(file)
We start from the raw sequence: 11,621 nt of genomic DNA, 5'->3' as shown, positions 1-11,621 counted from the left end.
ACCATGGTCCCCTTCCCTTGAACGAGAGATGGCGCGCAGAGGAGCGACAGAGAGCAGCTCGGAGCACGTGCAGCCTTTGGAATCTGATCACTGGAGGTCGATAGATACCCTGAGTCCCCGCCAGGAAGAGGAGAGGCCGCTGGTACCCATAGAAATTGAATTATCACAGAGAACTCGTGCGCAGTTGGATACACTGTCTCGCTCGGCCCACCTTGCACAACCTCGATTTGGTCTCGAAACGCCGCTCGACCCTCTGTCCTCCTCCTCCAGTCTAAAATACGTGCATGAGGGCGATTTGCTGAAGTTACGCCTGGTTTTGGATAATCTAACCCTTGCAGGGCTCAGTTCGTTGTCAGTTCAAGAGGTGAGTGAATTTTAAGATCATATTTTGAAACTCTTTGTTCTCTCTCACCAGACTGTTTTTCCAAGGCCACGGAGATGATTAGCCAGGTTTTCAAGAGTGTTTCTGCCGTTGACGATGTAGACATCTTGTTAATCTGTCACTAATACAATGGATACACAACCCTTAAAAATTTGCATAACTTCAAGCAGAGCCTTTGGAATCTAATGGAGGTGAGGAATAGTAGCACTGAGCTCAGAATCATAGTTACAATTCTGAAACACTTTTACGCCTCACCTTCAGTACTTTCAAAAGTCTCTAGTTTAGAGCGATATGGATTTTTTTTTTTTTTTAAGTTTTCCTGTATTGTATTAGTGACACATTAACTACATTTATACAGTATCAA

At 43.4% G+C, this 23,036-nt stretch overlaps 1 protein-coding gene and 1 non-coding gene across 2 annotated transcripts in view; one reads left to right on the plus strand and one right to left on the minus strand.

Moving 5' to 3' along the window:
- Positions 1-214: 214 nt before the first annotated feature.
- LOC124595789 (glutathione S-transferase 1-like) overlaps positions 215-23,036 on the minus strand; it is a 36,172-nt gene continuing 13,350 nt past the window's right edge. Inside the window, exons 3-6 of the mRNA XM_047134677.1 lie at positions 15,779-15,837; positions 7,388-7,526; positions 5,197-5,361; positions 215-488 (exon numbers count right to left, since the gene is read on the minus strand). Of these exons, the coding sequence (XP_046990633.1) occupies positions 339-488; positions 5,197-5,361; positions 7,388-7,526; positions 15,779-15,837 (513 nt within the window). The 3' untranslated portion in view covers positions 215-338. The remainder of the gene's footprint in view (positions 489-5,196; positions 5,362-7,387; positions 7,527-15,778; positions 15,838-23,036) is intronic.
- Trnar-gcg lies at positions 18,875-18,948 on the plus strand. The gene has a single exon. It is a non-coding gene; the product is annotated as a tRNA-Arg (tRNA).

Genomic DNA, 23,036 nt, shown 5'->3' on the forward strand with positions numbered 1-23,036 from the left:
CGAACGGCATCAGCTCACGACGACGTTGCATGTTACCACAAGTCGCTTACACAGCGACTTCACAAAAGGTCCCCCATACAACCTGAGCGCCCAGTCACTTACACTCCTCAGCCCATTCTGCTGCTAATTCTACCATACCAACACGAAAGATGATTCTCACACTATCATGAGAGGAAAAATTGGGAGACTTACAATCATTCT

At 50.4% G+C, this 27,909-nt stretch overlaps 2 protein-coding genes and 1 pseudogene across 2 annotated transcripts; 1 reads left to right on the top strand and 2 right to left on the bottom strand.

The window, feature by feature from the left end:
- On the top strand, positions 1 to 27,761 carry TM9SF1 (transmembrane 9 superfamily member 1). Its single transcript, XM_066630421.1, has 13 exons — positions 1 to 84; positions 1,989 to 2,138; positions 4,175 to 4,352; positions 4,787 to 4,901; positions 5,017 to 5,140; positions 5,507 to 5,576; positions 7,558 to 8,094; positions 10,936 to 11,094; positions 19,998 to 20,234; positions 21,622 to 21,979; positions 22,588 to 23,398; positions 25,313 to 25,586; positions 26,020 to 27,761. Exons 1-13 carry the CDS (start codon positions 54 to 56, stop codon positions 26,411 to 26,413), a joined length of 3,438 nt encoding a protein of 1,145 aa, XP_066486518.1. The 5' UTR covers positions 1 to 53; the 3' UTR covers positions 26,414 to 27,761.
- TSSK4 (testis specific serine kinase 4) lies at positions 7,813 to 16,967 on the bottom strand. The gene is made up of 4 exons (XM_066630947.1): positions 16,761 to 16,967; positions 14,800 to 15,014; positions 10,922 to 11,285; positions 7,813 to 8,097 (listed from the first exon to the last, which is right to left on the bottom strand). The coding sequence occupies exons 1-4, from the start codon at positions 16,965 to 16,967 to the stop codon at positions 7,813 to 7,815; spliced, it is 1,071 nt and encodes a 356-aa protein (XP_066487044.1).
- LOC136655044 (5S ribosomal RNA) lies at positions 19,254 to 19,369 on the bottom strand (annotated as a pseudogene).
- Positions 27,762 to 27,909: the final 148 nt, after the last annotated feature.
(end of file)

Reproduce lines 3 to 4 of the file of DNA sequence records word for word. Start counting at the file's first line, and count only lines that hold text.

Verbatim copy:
At 43.4% G+C, this 23,036-nt stretch overlaps 1 protein-coding gene and 1 non-coding gene across 2 annotated transcripts in view; one reads left to right on the plus strand and one right to left on the minus strand.

Moving 5' to 3' along the window: